Authors: , ,


The present paper deals with the transcapillary fluid balance in hypoproteinemia and increased venous pressure. Interstitial fluid hydrostatic pressure (Pi) was measured by a wick method, and interstitial fluid colloid osmotic pressure (COPi) was measured in tissue fluid samples obtained from implanted wicks. In rat subcutaneous tissue and skeletal muscle the COPi was 10 mm Hg and Pi was -1 mm Hg. In hypoproteinemia a marked fall in COPi was observed in both subcutaneous tissue and skeletal muscle. A fall in plasma COP of 5-6 mm Hg was associated with almost identical fall in COPi. Similar fall in subcutaneous COP was observed by increasing local venous pressure by 10 mm Hg. Raising the venous pressure on the hind limb did, however, not lead to a fall in skeletal muscle COPi in intact, freely moving rats. However, when the hind limb was denervated and immobilized an increase of venous pressure caused a fall in skeletal muscle COPi, similar to that observed in subcutaneous tissue. In both hypoproteinemia and increased venous pressure no rise in Pi could be measured before visible edema was detected. The results indicate that the fall in COPi will prevent or limit edema formation in hypoproteinemia and when the venous pressure is increased. In addition, in skeletal muscle the muscle pump will protect against increased capillary fluid filtration when the venous pressure is increased, probably by keeping a low capillary pressure during muscle contractions.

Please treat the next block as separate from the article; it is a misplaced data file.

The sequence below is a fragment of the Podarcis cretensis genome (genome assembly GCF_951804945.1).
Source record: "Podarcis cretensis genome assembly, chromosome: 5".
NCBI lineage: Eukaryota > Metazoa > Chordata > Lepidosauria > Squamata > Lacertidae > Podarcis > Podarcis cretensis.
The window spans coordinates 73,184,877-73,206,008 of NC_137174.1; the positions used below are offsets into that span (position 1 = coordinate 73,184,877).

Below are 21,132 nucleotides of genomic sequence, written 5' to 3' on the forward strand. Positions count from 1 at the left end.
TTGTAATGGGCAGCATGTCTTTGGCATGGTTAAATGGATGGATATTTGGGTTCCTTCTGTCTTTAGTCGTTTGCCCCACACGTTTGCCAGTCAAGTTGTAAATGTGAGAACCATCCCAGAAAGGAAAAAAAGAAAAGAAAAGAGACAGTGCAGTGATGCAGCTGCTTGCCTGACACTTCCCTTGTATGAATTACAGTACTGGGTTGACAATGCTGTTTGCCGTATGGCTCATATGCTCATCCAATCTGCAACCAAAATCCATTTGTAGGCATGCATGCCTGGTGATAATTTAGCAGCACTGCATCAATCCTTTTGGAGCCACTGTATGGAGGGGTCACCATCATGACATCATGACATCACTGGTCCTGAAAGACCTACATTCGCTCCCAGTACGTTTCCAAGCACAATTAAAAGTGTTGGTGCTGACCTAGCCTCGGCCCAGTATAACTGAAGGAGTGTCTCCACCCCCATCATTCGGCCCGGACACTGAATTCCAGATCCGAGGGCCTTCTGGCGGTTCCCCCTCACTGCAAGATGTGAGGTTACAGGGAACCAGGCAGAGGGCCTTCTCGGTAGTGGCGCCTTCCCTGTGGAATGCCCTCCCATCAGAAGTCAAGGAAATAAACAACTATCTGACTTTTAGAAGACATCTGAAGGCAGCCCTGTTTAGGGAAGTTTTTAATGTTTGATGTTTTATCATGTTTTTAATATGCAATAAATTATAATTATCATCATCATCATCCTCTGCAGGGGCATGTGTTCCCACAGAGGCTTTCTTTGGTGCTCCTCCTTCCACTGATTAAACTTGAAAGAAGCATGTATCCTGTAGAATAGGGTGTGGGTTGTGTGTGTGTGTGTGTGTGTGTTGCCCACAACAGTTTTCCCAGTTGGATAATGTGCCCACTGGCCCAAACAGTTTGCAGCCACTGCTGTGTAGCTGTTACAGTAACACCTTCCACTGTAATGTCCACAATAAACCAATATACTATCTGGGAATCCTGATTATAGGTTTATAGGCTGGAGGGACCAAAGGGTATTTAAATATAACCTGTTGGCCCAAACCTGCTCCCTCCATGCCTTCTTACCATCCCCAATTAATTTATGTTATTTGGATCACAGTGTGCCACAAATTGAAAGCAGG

How to Cite: Fadnes, H. , Reed, R. & Aukland, K. (1978) “MECHANISMS REGULATING INTERSTITIAL FLUID VOLUME”, Lymphology. 11(4).